Lines continue growing at food banks across the country as soldiers hand out turkeys and panic buyers clear shelves ahead of Thanksgiving
- Millions of Americans are going hungry and are relying on food banks for supplies
- The unemployment rate is currently at 6.9 percent, with more than 10 million Americans still out of work amidst the COVID-19 crisis
- While the economy is currently recovering, JPMorgan warned Friday that a dark winter is ahead and that markets could retract in the first quarter of 2021
- On Friday, more than 6,000 families received supplies from a massive food drive in Arlington, Texas
- The scene was repeated across the country, as needy Americans try to provide food for their families for Thanksgiving
Lines are continuing to grow at food banks across the country as the financial devastation caused by the coronavirus pandemic is laid bare.
Millions of Americans are currently going hungry, relying on volunteers and non-profit organizations to stay fed as Thanksgiving approaches.
In Arlington, Texas, US Army Soldiers took part in a massive food drive, helping to distribute supplies to 6,000 families in need.
The military members were seen handing out frozen turkeys at the gigantic distribution event, set up outside AT&T Stadium on Friday.
The scene was repeated across the country, with more than 10 million Americans still out of work.
ARLINGTON, TEXAS: On Friday, , US Army Soldiers took part in a massive food drive, helping to distribute supplies to 6,000 families in need
ARLINGTON, TEXAS: Hundreds of cars were seen lined up at the event organized by Tarrant Area Food Bank. It eas the largest food drive in their history
WILKES-BARRE, PENNSYLVANIA: A woman is seen looking through pantry items at a food bank set up inside a St. Vincent de Paul kitchen on Friday
FORT WASHINGTON, MARYLAND: Volunteers help give out bags of food to members of the community, sponsored by Linda Flowers, during a pre-Thanksgiving food handout
LOS ANGELES, CALIFORNIA: John Wordin, Founder and Chairman of Life Aid Research Institute, third from right, helped distribute some 1,500 Thanksgiving meals on Friday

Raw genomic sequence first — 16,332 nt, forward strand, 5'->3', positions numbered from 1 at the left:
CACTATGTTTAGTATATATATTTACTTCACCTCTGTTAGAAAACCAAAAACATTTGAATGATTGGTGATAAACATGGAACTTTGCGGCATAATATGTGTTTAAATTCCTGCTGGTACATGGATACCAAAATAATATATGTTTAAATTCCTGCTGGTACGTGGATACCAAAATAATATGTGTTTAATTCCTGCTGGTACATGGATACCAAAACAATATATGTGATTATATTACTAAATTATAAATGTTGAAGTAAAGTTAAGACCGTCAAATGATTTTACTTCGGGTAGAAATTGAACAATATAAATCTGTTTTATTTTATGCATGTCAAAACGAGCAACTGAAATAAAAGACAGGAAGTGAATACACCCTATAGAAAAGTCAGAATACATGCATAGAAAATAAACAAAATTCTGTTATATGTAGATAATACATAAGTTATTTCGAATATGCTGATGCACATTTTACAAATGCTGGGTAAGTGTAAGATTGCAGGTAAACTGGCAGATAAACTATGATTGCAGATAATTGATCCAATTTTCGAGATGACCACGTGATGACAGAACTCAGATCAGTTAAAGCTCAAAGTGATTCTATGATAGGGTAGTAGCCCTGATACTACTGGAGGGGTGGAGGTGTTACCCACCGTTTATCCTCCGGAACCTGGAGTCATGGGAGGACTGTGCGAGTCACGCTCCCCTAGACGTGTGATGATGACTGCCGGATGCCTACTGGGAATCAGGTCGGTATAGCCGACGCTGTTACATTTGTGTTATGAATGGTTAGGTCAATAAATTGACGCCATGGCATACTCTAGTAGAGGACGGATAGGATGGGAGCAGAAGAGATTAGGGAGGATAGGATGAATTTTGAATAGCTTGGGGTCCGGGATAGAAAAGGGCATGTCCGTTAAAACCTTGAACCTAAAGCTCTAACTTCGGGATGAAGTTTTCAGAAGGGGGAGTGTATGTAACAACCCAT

MONTGOMERY, ALABAMA: People drive through to pick up food at the Faith Crusades Montgomery mobile food pantry
NEW YORK CITY, NEW YORK: Volunteers from a nonprofit organization provide food supplies to people who line up ahead of Thanksgiving in Harlem
The huge mobile pantry event in Arlington, Texas was organized by Tarrant Area Food Bank.
CEO Julie Butner told CBS that it was the largest food drive in their history.
‘It’s heartbreaking on the one side to see so many families and need our help that have never need our help before. On the other side of the coin is how the community has come together to do what is needed for those who need us to help them,’ Butner stated.
In neighboring Dallas, another food drive took place at University of North Texas, which helped to feed more than 1,000 people.
Some of those in need spoke with CBS, telling the news network they were thankful for the selfless efforts of volunteers.
‘It’s been very rough for me. I’ve been out of a job for about eight months now,’ local resident John Betsay said.
Another man, Agnus Pinero, stated: “Thank you. This is a blessing, this is coming from God, and if we had a lot more of this going on it would be a lot easier.’
ARLINGTON, TEXAS: Soldier from the U.S. Army 36th Infantry Division help distribute turkeys and other holiday food items during a Tarrant Area Food Bank mobile pantry event
At the onset of the coronavirus pandemic in March and April, US employers cut a staggering 22 million jobs.
Just over half of those jobs have been recovered, but more than 10 million people remain out of work.
A report from the Bureau of Labor statistic shows that the unemployment rate is now at 6.9 percent.
However, JPMorgan has predicted that U.S. first-quarter growth will be negative because of the recent COVID-19 surge, warning that ‘this winter will be grim.’
In a client note on Friday, the bank became the first Wall Street firm to break from the consensus view that GDP growth would continue to improve, citing rising cases across the country.
‘This winter will be grim,’ JPMorgan economists wrote, ‘and we believe the economy will contract again.’
FORT WASHINGTON, MARYLAND:
FORT WASHINGTON, MARYLAND: